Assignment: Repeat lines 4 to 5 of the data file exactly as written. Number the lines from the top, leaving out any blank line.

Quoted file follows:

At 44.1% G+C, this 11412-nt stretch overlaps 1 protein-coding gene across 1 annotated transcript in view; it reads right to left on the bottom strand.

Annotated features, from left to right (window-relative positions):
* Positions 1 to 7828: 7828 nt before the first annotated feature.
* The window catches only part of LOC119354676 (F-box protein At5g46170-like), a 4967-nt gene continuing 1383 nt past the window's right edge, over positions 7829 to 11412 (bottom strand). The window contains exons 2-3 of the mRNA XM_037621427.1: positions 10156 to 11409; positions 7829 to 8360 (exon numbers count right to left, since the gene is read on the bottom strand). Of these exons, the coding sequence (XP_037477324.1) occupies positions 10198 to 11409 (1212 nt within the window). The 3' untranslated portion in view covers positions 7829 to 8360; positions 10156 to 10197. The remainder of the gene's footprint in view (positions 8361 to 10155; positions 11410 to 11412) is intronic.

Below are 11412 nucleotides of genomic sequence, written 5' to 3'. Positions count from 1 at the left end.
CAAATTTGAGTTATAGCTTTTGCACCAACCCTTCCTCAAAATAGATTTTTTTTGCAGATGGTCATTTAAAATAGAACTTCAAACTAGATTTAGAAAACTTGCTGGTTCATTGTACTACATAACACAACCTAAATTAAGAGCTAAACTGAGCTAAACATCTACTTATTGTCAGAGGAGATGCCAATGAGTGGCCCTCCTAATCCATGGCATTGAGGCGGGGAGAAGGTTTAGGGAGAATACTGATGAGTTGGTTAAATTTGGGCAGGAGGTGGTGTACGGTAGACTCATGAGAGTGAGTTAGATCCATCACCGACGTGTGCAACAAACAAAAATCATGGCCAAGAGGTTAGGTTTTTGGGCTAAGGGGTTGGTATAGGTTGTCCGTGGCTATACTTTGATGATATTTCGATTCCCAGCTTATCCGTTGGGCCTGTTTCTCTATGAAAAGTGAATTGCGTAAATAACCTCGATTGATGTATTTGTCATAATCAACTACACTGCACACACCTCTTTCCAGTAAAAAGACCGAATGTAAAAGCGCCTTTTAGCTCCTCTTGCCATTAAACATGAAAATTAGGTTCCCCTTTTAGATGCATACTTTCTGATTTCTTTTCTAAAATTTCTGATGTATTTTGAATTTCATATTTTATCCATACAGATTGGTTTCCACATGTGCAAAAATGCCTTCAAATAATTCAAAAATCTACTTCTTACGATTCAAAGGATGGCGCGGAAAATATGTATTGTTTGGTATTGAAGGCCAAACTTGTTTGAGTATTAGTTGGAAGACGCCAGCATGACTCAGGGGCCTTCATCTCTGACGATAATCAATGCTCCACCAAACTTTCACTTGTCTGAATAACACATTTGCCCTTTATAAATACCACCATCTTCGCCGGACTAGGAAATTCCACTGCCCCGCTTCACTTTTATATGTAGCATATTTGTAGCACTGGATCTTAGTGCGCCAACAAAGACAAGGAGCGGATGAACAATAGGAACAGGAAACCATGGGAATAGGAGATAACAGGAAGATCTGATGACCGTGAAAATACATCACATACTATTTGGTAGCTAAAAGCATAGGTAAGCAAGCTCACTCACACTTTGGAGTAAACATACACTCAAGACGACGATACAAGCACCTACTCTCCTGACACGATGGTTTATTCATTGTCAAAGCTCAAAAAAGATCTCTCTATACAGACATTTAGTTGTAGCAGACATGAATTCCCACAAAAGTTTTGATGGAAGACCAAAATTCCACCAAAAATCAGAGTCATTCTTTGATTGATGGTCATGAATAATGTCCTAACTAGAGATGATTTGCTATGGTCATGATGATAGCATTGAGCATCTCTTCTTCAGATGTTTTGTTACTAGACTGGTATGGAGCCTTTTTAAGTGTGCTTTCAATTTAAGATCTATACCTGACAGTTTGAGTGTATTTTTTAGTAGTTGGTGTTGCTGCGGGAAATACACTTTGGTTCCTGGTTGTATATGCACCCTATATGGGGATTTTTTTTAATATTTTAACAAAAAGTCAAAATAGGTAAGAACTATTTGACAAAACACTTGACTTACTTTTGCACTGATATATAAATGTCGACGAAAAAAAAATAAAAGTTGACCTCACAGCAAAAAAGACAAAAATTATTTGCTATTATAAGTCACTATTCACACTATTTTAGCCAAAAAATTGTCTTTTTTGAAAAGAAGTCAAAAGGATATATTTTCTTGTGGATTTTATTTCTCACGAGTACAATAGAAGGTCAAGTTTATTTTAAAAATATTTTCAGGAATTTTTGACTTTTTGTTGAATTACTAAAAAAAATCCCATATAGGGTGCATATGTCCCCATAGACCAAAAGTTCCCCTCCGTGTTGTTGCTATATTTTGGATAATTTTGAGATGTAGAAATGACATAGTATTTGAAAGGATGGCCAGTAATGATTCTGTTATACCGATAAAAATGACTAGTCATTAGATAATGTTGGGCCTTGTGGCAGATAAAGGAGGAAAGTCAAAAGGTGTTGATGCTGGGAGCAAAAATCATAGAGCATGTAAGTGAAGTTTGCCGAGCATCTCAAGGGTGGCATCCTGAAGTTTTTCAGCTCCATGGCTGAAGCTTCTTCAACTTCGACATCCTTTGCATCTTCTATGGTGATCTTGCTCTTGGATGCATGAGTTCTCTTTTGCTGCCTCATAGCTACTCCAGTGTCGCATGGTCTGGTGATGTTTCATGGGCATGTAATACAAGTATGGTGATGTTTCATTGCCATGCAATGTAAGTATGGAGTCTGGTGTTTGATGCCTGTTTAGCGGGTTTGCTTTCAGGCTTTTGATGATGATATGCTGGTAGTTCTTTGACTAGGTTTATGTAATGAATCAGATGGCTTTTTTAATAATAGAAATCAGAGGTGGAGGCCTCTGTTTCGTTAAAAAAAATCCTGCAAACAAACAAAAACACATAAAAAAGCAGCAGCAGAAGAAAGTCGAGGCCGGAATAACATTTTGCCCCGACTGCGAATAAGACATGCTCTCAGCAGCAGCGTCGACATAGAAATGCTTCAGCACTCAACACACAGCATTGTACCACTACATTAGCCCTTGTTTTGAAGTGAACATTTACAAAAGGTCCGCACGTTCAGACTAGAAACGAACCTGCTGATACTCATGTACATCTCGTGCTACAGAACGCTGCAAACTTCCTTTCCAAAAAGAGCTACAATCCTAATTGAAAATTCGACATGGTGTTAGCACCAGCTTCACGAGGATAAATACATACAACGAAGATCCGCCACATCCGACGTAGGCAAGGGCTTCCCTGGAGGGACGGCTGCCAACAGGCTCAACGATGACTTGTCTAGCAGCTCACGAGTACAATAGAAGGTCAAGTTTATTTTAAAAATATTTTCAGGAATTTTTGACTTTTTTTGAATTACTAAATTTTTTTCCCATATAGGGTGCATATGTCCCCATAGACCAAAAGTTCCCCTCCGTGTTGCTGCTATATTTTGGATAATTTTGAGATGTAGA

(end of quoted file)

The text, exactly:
* The window catches only part of LOC119354676 (F-box protein At5g46170-like), a 4967-nt gene continuing 1383 nt past the window's right edge, over positions 7829 to 11412 (bottom strand). The window contains exons 2-3 of the mRNA XM_037621427.1: positions 10156 to 11409; positions 7829 to 8360 (exon numbers count right to left, since the gene is read on the bottom strand). Of these exons, the coding sequence (XP_037477324.1) occupies positions 10198 to 11409 (1212 nt within the window). The 3' untranslated portion in view covers positions 7829 to 8360; positions 10156 to 10197. The remainder of the gene's footprint in view (positions 8361 to 10155; positions 11410 to 11412) is intronic.

Below are 11412 nucleotides of genomic sequence, written 5' to 3'. Positions count from 1 at the left end.